As the Police service prepares to implement cuts in line with budget reductions, some Police officers have been advised to make fewer arrests, deal with more crimes over the phone and not respond to as many incidents. The remarkable advice has been issued by senior officers at Staffordshire Police who paid £480,000 to consultancy firm KPMG to carry out an 18-week review. The new policy means ‘low-level’ anti-social behaviour and neighbour disputes will be handled by untrained council workers instead of police.

In addition more offenders will be given penalty notices rather than being arrested, in the new plans unveiled yesterday. Consultants KPMG was brought in to help Staffordshire Police cope with budget cuts of £38 million and the loss of 300 officers and civilian staff since April 2010. But Chief Constable Mike Cunningham told Staffordshire Police Authority: ‘This is about service improvement at a time of reduced resources.

‘If we lose the satisfaction of the people who contact us for help then we will have failed.
‘We need to make sure we can still live up to demands with significantly fewer people.
‘Both call handlers and response officers felt that many incidents were being attended inappropriately, for example matters which could be resolved over the phone, or by local authorities.’

The move has been blasted by county councillor Frank Chapman, who told the authority: ‘I don’t wish to devalue this, but there are deprived and challenging areas in the force area and a lot of vulnerable people. ‘We need to make sure we respond to incidents that sometimes might seem quite minor.’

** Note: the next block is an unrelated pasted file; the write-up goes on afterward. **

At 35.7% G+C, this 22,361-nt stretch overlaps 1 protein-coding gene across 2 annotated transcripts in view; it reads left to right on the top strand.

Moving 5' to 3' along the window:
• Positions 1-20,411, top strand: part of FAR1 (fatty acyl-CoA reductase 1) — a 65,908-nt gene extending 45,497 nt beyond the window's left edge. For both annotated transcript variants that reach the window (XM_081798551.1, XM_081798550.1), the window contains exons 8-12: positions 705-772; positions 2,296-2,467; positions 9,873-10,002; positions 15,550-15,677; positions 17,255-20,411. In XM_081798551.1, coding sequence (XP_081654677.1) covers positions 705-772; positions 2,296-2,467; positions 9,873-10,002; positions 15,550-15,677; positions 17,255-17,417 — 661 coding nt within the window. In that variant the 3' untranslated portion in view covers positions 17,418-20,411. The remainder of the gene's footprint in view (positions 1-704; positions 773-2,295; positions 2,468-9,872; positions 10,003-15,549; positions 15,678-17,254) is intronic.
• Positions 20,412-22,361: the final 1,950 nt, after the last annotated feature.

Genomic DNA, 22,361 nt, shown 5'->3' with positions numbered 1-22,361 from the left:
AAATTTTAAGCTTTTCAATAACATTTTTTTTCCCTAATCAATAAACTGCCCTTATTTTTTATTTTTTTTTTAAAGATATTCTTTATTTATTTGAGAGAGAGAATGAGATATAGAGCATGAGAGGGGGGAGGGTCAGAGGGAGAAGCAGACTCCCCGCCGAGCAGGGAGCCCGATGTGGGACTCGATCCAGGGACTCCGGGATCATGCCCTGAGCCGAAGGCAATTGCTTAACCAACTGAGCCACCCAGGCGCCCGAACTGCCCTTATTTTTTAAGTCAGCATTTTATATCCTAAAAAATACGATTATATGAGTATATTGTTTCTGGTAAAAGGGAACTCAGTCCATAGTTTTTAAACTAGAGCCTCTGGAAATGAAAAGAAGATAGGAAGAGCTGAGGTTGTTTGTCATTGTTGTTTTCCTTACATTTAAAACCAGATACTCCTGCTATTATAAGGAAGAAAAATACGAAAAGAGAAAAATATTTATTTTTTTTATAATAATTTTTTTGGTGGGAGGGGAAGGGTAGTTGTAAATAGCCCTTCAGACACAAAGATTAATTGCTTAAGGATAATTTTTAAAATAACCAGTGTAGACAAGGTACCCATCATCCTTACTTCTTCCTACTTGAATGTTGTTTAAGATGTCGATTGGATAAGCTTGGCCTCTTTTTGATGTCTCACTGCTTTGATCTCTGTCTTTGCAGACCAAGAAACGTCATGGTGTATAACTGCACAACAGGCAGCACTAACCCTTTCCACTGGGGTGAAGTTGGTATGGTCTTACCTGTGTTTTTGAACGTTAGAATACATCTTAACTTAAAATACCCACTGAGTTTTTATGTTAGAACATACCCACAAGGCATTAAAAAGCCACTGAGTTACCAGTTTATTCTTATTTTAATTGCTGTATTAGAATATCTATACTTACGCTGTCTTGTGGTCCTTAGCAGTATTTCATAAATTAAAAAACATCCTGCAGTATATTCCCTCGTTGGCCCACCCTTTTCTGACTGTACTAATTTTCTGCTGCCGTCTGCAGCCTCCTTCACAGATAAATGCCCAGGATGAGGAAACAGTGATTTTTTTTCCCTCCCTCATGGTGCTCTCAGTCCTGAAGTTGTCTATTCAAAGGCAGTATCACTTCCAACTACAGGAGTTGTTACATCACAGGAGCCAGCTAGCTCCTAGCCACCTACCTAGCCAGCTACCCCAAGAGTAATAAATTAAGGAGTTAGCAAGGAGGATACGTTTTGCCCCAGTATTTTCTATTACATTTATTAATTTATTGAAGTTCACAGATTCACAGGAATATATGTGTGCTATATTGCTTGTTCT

Alan Joinson, chairman of East Bentilee Residents’ Association, said: ‘The police ought to be more visual to nip incidents in the bud.’

Deputy Chief Constable Douglas Paxton said the changes will achieve productivity gain the equivalent of £12.2 m every year.
He said: ‘Both call handlers and response officers felt that many incidents were being attended inappropriately, for example some matters could be resolved over the phone or by local authorities. He added: ‘The new crime recording process now takes on average 11 minutes less inputting time for the officer per crime. This equates to over 11,000 hours of reduced officer time per year spent inputting crime.’

The economics of this are simple. If Police are having their budgets cut by up to 20% over the coming four years then they simply can not carry on as they have in the past. They need to cut their cloth accordingly and therefore changes in how they work need to be made. By handing over responsibility for ‘low-level’ anti-social behaviour and neighbour disputes to ‘untrained council workers’ they are effectively passing that cost (and the buck) on to the council too but that isn’t their problem… it’s the Council’s. It’s the Council’s problem because they now need to incur the costs to train their staff to handle such matters and to deliver their new services. In addition the Council will need to bolster it’s legal department for all the new claims they will no doubt inherit that were formerly directed at the Police.

As budget cuts have been implemented on the Police over the years, then they have reduced their scope accordingly which is the very reason the private security industry continues to thrive. The Council may deliver their new responsibilities personally or they may well sub contract the work to a local security company. One thing is for sure, nothing is free and someone, somewhere has to pay for it.